The Guy Fawkes mask has morphed from a eulogistic token of a 400-year-old ill-fated conspiracy to a symbol of revolutionary protest and concealed identities. Its recent re-emergence into the domain of popular culture has come through recent cinematic movies, such as ‘V for Vendetta’. Revisiting the icon, Katja Seib’s ‘Don’t Call Me Sir, Call Me Survivor’ offers an ambiguous centralisation of the mask, a focal point; one with pronounced intimacy where anonymity is wrought with affection. The overall flatness is characteristic of the artist’s practice where the forms of motifs and brands separate through lineation rather than an emphasised sense of depth. Michael Kors, Marlborough, the NBA… each co-exist with the same uniformity, perhaps a perceptive interpolation of the banality of the everyday where the mediatisation of life sublimates the potentiality of revolution within a conflux of logo imagery and branding.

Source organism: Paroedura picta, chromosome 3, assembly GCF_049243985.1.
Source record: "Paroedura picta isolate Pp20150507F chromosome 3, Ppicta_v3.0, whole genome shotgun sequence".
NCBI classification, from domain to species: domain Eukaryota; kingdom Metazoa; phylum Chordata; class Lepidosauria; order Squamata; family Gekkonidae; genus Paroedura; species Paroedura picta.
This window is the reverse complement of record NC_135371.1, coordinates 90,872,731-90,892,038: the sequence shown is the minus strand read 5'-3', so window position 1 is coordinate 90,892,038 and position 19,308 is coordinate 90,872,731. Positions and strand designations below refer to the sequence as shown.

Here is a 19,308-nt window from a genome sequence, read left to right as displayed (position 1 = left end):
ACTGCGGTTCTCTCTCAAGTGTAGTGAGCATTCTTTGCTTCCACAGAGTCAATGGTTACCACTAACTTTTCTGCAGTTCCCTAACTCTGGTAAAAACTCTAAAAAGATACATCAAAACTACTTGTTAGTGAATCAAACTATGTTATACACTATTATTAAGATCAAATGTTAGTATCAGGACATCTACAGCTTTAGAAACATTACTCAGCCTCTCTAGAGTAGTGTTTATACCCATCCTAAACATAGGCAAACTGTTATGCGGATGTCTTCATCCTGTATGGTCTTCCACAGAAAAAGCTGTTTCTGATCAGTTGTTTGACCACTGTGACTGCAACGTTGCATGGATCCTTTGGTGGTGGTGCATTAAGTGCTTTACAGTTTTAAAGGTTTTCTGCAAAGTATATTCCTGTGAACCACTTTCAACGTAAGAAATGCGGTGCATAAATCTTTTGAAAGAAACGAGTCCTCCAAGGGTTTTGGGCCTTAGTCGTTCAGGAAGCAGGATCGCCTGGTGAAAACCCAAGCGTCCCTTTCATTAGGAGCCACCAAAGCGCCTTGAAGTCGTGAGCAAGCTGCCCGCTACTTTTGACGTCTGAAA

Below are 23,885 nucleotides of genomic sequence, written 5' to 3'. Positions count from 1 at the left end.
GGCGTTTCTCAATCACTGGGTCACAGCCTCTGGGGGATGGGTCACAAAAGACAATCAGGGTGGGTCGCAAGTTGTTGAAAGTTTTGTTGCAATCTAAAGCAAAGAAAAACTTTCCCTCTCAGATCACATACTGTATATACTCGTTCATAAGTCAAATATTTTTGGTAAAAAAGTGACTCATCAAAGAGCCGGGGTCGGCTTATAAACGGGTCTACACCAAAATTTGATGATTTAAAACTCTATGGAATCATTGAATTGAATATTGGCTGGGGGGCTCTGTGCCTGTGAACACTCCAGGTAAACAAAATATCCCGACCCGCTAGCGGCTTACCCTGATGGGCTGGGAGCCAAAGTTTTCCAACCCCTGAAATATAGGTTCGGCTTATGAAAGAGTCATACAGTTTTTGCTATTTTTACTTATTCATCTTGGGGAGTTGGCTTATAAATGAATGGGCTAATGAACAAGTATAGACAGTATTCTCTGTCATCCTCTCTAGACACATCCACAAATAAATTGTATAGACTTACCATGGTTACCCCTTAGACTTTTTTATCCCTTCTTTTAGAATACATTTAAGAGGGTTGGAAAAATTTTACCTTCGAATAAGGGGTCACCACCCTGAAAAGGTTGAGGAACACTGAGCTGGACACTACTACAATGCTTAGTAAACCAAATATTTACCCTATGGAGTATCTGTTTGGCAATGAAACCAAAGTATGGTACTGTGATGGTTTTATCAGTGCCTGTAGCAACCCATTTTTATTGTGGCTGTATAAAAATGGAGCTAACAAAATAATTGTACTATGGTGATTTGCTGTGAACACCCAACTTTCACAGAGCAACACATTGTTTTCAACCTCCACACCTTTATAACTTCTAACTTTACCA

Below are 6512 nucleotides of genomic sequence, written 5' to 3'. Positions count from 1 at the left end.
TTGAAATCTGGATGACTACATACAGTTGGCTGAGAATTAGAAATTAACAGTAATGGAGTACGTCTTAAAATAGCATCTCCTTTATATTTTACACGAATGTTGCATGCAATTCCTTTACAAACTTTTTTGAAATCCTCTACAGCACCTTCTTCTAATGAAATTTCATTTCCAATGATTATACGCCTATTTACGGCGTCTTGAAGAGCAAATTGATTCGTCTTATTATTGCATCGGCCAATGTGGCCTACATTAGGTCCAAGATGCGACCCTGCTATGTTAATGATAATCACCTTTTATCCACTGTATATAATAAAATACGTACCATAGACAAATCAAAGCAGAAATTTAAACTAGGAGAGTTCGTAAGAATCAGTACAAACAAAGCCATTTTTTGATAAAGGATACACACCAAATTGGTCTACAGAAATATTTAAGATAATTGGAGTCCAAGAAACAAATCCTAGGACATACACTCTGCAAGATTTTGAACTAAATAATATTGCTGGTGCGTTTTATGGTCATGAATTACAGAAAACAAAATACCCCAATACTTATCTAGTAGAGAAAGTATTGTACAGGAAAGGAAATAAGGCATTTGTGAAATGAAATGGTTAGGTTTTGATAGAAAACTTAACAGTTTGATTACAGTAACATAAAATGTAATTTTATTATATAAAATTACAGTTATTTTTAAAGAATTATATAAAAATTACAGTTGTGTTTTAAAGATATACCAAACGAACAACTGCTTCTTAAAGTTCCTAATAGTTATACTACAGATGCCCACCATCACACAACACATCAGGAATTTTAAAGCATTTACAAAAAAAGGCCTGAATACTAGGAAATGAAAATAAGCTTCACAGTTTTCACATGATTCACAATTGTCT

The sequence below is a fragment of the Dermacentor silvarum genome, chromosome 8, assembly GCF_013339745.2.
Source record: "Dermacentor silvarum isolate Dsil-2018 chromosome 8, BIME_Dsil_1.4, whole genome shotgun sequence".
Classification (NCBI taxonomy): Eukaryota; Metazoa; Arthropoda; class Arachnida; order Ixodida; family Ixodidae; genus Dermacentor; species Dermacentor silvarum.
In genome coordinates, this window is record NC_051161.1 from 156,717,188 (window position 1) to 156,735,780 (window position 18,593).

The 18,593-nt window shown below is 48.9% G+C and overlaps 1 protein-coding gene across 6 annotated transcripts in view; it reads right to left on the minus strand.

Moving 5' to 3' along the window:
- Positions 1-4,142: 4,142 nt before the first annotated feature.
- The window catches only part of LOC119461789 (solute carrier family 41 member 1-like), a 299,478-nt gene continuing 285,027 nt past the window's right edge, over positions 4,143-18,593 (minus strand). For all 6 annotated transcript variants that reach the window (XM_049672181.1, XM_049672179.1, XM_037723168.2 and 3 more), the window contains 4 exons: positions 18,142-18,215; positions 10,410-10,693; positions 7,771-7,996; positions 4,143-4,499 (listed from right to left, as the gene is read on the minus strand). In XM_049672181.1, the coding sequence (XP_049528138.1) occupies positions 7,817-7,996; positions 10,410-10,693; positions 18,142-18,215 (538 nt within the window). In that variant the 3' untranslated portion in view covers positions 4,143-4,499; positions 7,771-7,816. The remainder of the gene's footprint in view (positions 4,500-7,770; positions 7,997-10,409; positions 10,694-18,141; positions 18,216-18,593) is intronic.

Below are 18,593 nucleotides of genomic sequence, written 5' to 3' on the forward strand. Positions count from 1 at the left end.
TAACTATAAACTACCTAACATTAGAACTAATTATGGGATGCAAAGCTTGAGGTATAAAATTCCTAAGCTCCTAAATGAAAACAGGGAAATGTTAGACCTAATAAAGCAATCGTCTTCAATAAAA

Conversely, Seib blends pre-established notions of portraiture and narrative with a contemporary inflection that is distinctly outside the quotidian. Fabrics, wallpapers, and smoke pulsate with a dramatic flow that slips deftly between caricature and critique. Yet there is something unnerving about the scene presented in ‘Don’t Call Me Sir…’ that continues to pique the intrigue of the viewer: exterior or interior, friends or lovers, concealing or revealing? Are we met with neutral and introspective visual logic or should the titular request propagate a call to action? Ultimately Katja Seib’s contrast of wistfulness and inadvertent commentary encourages the viewer to draw their own – varied – conclusions, eliding the clarity of narrative message for an inspiratory opacity.